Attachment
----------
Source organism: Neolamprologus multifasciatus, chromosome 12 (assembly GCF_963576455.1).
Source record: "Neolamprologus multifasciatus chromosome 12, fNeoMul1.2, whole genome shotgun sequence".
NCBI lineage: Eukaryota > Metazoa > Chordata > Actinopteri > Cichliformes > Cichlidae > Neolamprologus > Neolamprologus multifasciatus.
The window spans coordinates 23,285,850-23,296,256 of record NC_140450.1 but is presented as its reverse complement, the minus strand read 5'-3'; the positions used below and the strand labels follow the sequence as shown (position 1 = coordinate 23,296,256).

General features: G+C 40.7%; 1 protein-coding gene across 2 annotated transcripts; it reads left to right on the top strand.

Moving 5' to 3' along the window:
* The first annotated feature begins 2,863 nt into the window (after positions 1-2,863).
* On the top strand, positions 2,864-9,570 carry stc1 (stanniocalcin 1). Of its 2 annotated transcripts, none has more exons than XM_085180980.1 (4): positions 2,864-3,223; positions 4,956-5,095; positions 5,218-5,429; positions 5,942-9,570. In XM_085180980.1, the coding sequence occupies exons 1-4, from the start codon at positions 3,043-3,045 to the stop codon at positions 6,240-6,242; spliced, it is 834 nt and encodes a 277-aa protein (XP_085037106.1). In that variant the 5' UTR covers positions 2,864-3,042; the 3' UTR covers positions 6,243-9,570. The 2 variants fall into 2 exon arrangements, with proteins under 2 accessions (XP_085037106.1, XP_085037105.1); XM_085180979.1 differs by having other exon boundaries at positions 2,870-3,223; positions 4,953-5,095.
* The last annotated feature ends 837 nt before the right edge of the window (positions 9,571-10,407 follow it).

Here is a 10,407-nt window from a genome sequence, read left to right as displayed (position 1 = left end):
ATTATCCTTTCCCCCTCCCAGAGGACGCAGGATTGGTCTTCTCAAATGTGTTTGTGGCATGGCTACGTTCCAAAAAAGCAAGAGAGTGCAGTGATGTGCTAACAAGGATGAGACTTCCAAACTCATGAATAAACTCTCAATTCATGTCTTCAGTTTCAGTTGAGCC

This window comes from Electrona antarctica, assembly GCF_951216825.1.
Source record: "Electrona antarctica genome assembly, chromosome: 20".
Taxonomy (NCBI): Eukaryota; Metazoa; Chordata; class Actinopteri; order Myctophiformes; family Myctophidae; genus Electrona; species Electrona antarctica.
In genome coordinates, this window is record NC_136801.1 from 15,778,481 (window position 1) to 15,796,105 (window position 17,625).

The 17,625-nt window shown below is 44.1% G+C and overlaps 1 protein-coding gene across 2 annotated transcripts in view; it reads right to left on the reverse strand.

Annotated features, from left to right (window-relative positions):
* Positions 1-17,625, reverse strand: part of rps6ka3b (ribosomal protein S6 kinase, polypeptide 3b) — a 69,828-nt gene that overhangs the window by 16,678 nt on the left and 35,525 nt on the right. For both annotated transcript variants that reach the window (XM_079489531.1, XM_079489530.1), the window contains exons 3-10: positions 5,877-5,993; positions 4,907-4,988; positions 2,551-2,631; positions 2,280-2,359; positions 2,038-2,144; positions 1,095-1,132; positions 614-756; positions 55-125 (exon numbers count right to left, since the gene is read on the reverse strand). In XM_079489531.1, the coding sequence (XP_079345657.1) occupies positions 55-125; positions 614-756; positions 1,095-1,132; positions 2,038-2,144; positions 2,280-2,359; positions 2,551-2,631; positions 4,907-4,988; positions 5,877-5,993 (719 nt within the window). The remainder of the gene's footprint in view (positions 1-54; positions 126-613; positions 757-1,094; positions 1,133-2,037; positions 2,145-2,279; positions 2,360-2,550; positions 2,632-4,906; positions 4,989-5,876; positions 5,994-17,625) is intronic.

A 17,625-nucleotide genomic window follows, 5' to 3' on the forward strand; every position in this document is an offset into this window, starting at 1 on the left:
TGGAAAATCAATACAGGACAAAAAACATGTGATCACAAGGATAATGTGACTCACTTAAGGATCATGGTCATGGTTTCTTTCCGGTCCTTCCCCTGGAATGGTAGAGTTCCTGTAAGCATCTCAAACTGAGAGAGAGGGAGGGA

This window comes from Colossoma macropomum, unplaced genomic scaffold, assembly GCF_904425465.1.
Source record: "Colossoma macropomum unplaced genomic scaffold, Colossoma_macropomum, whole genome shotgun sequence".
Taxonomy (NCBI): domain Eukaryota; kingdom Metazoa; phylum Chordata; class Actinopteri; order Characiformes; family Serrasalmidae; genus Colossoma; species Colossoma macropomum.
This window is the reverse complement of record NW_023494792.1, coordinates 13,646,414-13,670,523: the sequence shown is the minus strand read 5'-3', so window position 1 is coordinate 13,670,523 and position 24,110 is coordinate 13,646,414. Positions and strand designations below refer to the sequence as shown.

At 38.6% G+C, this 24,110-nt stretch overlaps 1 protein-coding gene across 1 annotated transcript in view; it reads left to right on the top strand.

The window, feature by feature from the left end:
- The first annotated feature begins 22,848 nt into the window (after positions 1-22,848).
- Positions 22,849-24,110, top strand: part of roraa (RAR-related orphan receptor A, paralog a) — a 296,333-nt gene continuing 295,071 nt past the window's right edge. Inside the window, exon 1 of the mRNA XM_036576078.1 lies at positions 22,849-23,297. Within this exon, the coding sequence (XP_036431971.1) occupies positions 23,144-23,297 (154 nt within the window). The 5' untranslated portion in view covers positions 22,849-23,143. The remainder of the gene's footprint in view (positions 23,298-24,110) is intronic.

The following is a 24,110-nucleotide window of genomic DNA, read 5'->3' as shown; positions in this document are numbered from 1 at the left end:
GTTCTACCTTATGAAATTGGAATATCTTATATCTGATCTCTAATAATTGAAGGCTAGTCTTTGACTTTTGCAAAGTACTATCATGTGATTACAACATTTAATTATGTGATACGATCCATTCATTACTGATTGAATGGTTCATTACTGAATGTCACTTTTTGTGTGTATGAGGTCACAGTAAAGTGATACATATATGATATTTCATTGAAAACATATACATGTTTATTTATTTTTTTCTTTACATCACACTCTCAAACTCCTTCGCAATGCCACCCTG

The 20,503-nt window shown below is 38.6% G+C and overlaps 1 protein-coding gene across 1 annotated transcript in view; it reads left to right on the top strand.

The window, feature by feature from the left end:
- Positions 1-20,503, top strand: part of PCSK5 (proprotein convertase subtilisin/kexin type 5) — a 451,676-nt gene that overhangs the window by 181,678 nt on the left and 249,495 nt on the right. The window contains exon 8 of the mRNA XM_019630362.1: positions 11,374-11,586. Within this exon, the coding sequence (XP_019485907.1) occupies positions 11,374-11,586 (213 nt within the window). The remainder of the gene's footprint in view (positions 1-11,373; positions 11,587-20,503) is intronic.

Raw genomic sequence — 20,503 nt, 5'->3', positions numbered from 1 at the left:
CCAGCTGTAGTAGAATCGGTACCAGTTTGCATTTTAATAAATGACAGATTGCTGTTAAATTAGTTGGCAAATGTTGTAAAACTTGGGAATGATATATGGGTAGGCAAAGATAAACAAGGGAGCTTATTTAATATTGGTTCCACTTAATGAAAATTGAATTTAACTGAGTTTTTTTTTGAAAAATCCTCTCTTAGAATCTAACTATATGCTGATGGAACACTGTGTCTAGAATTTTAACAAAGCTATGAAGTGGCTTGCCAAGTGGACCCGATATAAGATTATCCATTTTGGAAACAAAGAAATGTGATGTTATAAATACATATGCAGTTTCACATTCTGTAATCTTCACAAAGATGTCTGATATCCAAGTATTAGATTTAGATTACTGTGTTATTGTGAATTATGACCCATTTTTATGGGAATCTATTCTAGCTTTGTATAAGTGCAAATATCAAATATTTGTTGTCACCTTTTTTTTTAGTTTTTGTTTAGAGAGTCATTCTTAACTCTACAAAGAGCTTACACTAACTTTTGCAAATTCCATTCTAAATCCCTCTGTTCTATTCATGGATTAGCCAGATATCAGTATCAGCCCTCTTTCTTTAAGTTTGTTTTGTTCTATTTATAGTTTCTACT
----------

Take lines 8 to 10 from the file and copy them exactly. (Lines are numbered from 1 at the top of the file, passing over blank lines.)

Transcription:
* On the top strand, positions 2,864-9,570 carry stc1 (stanniocalcin 1). Of its 2 annotated transcripts, none has more exons than XM_085180980.1 (4): positions 2,864-3,223; positions 4,956-5,095; positions 5,218-5,429; positions 5,942-9,570. In XM_085180980.1, the coding sequence occupies exons 1-4, from the start codon at positions 3,043-3,045 to the stop codon at positions 6,240-6,242; spliced, it is 834 nt and encodes a 277-aa protein (XP_085037106.1). In that variant the 5' UTR covers positions 2,864-3,042; the 3' UTR covers positions 6,243-9,570. The 2 variants fall into 2 exon arrangements, with proteins under 2 accessions (XP_085037106.1, XP_085037105.1); XM_085180979.1 differs by having other exon boundaries at positions 2,870-3,223; positions 4,953-5,095.
* The last annotated feature ends 837 nt before the right edge of the window (positions 9,571-10,407 follow it).

Here is a 10,407-nt window from a genome sequence, read left to right as displayed (position 1 = left end):